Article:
29Loake et al., "Combination of H-box [CCTACC(N)7CT] and G-box (CACGTG) cis celements is necessary for feed-forward stimulation of a chalcone synthase promoter by the phenylpropanoid-pathway intermediate p-coumaric acid" Proc. Natl. Acad. Sci. USA 89:9230-9234 (1992).
30 *Loake et al., Combination of H box CCTACC(N)7CT and G box (CACGTG) cis celements is necessary for feed forward stimulation of a chalcone synthase promoter by the phenylpropanoid pathway intermediate p coumaric acid Proc. Natl. Acad. Sci. USA 89:9230 9234 (1992).
31Matton et al., "Identification of cis-acting elements involved in the regulation of the pathogenesis-related gene STH-2 in potato" Plant Mol. Biol. 22:279-291 (1993).
32 *Matton et al., Identification of cis acting elements involved in the regulation of the pathogenesis related gene STH 2 in potato Plant Mol. Biol. 22:279 291 (1993).
33Meller et al., "DNA-protein interactions on a cis-DNA element essential for ethylene regulation" Plant Mol. Biol. 23:453-463 (1993).
34 *Meller et al., DNA protein interactions on a cis DNA element essential for ethylene regulation Plant Mol. Biol. 23:453 463 (1993).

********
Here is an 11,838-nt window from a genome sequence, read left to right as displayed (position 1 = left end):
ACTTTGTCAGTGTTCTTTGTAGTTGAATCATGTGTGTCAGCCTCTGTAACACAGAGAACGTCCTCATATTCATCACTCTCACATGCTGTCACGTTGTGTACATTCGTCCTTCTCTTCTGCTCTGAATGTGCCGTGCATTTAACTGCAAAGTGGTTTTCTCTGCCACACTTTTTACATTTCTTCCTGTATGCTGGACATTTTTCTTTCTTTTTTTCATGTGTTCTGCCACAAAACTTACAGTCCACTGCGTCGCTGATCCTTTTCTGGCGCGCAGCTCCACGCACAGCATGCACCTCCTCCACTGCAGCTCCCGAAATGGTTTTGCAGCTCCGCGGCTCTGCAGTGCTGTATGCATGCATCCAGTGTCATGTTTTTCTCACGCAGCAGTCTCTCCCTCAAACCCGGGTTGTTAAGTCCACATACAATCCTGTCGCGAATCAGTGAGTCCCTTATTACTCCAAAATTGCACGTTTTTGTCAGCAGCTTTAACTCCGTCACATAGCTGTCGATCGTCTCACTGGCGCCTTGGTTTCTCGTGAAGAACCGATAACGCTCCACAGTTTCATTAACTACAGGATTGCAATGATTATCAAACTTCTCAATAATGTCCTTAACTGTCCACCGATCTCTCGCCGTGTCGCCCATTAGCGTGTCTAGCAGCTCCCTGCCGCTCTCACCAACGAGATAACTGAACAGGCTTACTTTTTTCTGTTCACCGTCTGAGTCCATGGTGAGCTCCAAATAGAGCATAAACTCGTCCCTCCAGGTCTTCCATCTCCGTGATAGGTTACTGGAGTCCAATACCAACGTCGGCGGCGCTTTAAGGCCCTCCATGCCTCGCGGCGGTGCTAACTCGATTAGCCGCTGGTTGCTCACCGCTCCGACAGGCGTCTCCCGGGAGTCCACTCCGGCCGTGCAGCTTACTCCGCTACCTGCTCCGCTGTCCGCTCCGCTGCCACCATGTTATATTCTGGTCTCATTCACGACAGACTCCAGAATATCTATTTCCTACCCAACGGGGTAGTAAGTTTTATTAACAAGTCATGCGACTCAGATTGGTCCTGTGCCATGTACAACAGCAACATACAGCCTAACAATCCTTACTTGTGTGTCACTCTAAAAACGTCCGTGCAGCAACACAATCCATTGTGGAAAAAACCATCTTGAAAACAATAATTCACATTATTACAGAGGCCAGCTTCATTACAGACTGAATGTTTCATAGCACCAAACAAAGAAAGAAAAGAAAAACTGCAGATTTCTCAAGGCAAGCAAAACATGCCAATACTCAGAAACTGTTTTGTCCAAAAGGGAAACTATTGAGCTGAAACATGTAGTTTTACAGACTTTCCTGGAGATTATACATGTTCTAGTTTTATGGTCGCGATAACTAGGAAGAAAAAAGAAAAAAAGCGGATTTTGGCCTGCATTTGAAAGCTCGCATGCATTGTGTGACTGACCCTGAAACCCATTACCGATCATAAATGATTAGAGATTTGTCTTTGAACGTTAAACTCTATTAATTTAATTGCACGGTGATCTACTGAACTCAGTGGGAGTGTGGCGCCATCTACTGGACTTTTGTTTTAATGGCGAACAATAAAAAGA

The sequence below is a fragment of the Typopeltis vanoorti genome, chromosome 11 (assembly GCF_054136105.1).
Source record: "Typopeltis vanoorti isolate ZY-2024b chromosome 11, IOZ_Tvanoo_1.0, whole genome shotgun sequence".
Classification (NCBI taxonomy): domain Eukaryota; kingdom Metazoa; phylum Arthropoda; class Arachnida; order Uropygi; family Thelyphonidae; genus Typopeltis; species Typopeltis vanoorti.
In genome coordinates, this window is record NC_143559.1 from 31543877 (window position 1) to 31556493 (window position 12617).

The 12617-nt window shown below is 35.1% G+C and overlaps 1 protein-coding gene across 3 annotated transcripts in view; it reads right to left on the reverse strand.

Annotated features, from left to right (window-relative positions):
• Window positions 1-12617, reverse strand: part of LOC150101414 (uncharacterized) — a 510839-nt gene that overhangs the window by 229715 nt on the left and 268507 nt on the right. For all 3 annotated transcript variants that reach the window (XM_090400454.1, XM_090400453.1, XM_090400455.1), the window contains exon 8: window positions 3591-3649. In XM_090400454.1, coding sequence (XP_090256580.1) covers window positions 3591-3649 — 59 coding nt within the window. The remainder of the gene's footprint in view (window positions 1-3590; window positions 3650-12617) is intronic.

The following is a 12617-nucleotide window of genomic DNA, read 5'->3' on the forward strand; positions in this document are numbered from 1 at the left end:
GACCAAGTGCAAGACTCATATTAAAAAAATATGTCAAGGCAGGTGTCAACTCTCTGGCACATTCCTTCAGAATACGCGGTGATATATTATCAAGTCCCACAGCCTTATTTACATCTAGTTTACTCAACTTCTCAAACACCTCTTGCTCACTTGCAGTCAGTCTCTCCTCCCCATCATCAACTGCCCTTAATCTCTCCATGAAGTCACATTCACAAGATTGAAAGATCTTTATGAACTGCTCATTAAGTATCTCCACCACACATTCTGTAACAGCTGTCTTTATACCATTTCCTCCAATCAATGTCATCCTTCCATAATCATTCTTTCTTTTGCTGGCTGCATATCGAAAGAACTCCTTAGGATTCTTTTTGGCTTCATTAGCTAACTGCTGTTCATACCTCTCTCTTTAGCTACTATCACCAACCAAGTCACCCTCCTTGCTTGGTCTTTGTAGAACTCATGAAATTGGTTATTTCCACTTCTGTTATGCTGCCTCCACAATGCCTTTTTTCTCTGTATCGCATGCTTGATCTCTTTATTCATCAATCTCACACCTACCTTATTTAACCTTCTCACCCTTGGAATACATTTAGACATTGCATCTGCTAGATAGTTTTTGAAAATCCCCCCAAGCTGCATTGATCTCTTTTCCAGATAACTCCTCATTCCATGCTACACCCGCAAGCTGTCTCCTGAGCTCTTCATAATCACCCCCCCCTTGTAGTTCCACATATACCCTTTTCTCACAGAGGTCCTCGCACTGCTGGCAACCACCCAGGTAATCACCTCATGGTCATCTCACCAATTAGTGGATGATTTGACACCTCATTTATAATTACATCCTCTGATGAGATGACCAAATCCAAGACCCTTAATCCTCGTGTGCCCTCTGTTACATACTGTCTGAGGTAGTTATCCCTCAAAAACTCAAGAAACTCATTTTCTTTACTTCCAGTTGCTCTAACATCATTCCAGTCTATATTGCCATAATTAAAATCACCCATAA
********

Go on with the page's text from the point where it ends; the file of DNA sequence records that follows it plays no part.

35Oeda et al., "A tobacco bZip transcription activator (TAF-1) binds to a G-box-like motif conserved in plant genes" EMBO J. 10:1793-1802 (1991).
36 *Oeda et al., A tobacco bZip transcription activator (TAF 1) binds to a G box like motif conserved in plant genes EMBO J. 10:1793 1802 (1991).
37Schindler et al., "Heterodimerization between light-regulated and ubiquitously expressed arabidopsis GBF bZIP proteins" EMBO J. 11:1261-1273 (1992).
38 *Schindler et al., Heterodimerization between light regulated and ubiquitously expressed arabidopsis GBF bZIP proteins EMBO J. 11:1261 1273 (1992).
39Staiger et al., "A CACGTG motif of the Antirrhinum majus chalcone synthase promoter is recognized by an evolutionarily conserved nuclear protein" Proc. Natl. Acad. Sci. USA 86: 6930-6934 (1989).
40Staiger et al., "Purification of tobacco nuclear proteins binding to a CACGTG motif of the chalcone synthase promoter by DNA affinity chromatography" Eur. J. Biochem, 199: 519-527 (1991).
41 *Staiger et al., A CACGTG motif of the Antirrhinum majus chalcone synthase promoter is recognized by an evolutionarily conserved nuclear protein Proc. Natl. Acad. Sci. USA 86: 6930 6934 (1989).